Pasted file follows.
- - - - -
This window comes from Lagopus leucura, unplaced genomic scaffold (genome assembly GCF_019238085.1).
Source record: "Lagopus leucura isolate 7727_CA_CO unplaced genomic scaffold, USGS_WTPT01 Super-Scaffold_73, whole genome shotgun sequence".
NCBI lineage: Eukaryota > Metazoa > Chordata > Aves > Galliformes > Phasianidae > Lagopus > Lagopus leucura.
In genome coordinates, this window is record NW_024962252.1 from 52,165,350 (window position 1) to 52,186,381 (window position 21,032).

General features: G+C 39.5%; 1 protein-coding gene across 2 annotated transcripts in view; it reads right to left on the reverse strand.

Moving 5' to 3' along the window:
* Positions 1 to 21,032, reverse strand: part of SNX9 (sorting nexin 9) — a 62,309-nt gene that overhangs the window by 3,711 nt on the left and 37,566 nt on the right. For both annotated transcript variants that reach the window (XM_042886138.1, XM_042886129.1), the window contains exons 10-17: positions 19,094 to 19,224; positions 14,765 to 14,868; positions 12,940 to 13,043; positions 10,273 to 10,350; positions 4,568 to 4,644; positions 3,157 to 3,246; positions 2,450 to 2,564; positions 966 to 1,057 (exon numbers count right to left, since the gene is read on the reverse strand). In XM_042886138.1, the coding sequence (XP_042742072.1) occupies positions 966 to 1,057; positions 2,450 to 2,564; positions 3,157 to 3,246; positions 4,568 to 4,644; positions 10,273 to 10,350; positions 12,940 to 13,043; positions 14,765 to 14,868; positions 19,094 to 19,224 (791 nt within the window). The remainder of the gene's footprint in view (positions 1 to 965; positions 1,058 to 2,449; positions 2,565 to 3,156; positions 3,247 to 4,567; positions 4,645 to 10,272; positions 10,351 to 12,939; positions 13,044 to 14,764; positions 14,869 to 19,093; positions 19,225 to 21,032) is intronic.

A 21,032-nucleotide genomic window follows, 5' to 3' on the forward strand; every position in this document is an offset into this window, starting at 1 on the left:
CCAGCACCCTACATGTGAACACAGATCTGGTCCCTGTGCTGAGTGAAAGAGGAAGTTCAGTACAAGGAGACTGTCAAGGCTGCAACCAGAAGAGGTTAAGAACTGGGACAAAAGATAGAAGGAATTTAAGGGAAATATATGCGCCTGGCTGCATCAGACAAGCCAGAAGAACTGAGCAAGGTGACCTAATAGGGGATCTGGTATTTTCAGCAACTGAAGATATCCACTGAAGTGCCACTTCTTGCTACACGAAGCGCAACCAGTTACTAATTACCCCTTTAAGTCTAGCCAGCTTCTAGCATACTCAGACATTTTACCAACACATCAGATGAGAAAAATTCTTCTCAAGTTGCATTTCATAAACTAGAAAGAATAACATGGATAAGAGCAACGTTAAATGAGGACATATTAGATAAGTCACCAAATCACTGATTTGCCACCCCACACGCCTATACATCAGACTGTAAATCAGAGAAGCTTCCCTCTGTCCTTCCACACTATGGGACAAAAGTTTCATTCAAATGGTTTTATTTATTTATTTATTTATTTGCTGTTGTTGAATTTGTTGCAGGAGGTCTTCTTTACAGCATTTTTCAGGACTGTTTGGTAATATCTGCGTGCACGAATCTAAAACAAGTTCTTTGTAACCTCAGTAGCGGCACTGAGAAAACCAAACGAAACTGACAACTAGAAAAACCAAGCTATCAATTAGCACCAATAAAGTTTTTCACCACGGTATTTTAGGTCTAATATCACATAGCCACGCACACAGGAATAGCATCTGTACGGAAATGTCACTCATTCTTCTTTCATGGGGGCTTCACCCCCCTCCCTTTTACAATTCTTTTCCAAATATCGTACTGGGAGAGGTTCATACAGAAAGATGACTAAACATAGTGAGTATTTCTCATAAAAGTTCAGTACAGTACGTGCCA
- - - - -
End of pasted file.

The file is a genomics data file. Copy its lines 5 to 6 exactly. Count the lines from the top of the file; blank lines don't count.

General features: G+C 39.5%; 1 protein-coding gene across 2 annotated transcripts in view; it reads right to left on the reverse strand.

Moving 5' to 3' along the window: